"Open loop" means that the system is ignoring the voltage signal generated by the oxygen sensor. In these Alfas and other Bosch EFI cars of this era, this only occurs under two conditions. The first is before the engine has reached full operating temperature (because the engine needs a richer air/fuel mixture due to fuel condensation, etc, and the oxygen sensor takes a while to warm up, especially in the early cars with non-heated O2 sensors). The second open loop condition is if the full-load contact of the throttle switch is closed; the base injection map is tuned to have a richer A/F mixture in this region to control combustion chamber temps and stave off detonation, and if closed loop feedback were allowed in this high-load region, the engine would likely hesitate and surge as the system attempted to drive the mixture lean. Well, there is a third way to achieve open loop, and that is by unplugging the O2 sensor .

If your engine is perfectly tuned and has no vacuum leaks and all of the injection system components are in spec, unplugging the O2 sensor will not make a drastic difference in how the engine runs---the injection map is tuned to provide near-stoichiometric A/F ratios during idle and light load/cruise conditions anyway. The early single-wire cars tend to hunt a tiny bit at idle while in closed-loop mode, as the nature of the oxygen sensor composition is designed to alternately drive the system lean and rich in a sine-wave pattern to allow the three-way catalytic converter to achieve maximum effectiveness (lean to quell HC and CO emissions, then rich to reduce NOx, while averaging 14.7:1). Later Bosch systems have more advanced oxygen sensors and engine management and idle control valves to allow a smooth idle while doing the same.

Anyway, if your engine has vacuum leaks or anything else causing a general lean running trend, it will run leaner if you unplug the O2 sensor (vacuum leaks tend to be most prominent at idle/low engine speeds). Likewise, a dripping injector(s) or anything causing a rich condition will do the opposite. The oxygen sensors of this era tend to bias towards the rich side if/when they degrade, which is often only noticed during a state emissions test. Occasionally a sensor will be shorted or very far out of range, causing more extreme running issues, but I doubt this is the case based on your description.

Sorry for the long-winded explanation, but I hope that it clears up a few misconceptions!

Chris
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post #42 of 103 (permalink) Old 07-25-2019, 01:05 PM Thread Starter
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Originally Posted by cda951 View Post

Sorry for the long-winded explanation, but I hope that it clears up a few misconceptions!

Chris
Thanks for the explanation, Chris! Now I know what to look for! I'll try to get to this soon and report back with some results.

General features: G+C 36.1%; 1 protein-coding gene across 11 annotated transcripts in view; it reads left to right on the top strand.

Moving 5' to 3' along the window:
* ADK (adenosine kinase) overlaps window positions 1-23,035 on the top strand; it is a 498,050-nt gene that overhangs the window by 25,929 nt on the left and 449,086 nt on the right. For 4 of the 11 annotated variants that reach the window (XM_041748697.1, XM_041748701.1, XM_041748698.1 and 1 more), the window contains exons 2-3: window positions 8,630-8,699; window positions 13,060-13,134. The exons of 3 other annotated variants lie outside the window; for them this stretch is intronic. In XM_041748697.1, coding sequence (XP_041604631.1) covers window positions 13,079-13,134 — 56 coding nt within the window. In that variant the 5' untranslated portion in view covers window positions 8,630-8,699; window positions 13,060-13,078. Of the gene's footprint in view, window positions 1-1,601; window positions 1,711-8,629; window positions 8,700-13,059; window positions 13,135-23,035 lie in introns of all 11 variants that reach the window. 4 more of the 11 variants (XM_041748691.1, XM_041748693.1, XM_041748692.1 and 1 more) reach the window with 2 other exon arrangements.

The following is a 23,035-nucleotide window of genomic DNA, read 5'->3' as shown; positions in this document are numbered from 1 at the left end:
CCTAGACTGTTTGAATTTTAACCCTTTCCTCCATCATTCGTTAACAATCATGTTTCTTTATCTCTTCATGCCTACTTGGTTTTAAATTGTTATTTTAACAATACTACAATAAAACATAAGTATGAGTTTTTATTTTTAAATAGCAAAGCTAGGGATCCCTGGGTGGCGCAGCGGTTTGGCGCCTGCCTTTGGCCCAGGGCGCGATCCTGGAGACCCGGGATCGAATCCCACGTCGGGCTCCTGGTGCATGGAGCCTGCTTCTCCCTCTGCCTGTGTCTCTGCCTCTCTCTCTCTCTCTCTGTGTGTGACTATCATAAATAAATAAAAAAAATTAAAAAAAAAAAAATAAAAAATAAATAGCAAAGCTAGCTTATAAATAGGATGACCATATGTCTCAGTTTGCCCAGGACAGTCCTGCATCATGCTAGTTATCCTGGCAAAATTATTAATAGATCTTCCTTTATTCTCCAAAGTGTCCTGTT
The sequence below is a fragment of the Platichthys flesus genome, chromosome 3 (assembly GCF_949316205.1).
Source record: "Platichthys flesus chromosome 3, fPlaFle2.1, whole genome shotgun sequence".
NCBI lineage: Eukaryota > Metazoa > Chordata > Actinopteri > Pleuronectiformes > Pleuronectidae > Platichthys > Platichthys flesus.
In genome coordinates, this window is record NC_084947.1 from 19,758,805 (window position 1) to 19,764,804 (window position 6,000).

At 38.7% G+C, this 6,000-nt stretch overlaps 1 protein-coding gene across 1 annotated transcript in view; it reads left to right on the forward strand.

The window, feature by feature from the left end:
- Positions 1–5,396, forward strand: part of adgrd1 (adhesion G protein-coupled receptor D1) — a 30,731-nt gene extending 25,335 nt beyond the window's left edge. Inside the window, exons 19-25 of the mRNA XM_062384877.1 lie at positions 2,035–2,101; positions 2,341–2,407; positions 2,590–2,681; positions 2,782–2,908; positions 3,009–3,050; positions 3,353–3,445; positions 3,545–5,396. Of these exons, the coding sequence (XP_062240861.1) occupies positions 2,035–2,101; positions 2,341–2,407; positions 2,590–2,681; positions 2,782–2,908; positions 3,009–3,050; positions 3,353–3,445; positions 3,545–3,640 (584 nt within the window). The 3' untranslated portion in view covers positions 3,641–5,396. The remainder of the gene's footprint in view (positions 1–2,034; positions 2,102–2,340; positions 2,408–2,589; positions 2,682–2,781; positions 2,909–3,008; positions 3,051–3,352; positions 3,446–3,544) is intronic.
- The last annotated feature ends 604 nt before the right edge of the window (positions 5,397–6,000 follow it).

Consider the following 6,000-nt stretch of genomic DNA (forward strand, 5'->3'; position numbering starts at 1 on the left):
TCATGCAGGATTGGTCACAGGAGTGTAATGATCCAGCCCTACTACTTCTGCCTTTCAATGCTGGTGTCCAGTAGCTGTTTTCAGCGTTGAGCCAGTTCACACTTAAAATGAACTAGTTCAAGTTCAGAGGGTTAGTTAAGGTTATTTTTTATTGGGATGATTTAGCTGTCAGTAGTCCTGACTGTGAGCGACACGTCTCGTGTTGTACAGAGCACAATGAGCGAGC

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post #43 of 103 (permalink) Old 07-25-2019, 07:56 PM
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Maybe I missed it in the discussion, but have you checked for adequate vacuum reading at idle? That could rule out a serious leak. Check at the intake plenum.

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post #44 of 103 (permalink) Old 07-30-2019, 10:22 AM Thread Starter
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Cool UPDATE: Partial solution

This weekend I disconnected the O2 sensor and drove the car around a little (highway and some "suburban" in Long Island). No real change in the readings on the A/F Ratio gauge. Temperature was not too high, but higher than I'd like. (I drove with A/C on; car has new, powerful SPAL twin cooling fans). I went to the mechanic and after scratching our heads thinking what could be the problem, we tried two things: increasing fuel pressure and checking to make sure the A/F Ratio gauge installed in the car was giving an accurate reading.

Increased pressure did make the car a slightly more responsive, but not enough that I thought it worth the extra risk that can come with increased pressure. Then, we decided to attach the professional A/F gauge my mechanic has to the back of the tailpipe (note: I have no cat), just to make sure the readings I was getting were correct. Doing the test twice in exactly the same way (with increased fuel pressure and with stock; with and without A/C on), it turns out I'm getting FALSE readings! The mechanic's gauge shows the car maintaining an average of 14.7 under normal cruising, about 11.0-11.3 on full throttle, and the standard "infinity" when coasting (the fuel cuts off when doing so).

The gauge installed in my car shows an average of about 18.5 under normal cruising, 12.5-12.7 at full throttle, and maxes out at 22.4 (gauge limited) under coasting. I was being deceived! By a brand new, properly calibrated gauge no less!

On the way home with the A/C on, the car was warmer than usual on the highway (almost at the line to the right center, as in previous picture posted; see picture here). Shutting the A/C off helped and the water temp decreased to about 180ish. I'm concerned because a) the car didn't do this when I first bought it - with A/C on highway it never went past 180 and b) I'm hesitant to take a longer highway trip with it out of fear of true overheating. Of note: the driver's side cooling fan stays on once the A/C is switched on, but the passenger side fan cycles on and off with temperature. Should maybe both of them be on at all times? Or, is this a sign that the old York compressor is on it's last legs (and generating more heat than the cooling system can cope with)?

Or am I worrying about nothing?

As always, a big thank you to you guys for your thoughts!
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Last edited by Gepetto; 07-30-2019 at 10:29 AM.
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post #45 of 103 (permalink) Old 07-30-2019, 12:46 PM
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Glad you got some accurate A/F ratio readings... at last! So much for your meter.

What was the ambient temp when you took this drive? Actually, my son's GTV 6 cycles between the reading you show and about 180 with the AC on, depending on whether it's cruising or idling. BTW-- It is normal for the one fan to run constantly with the AC engaged, also.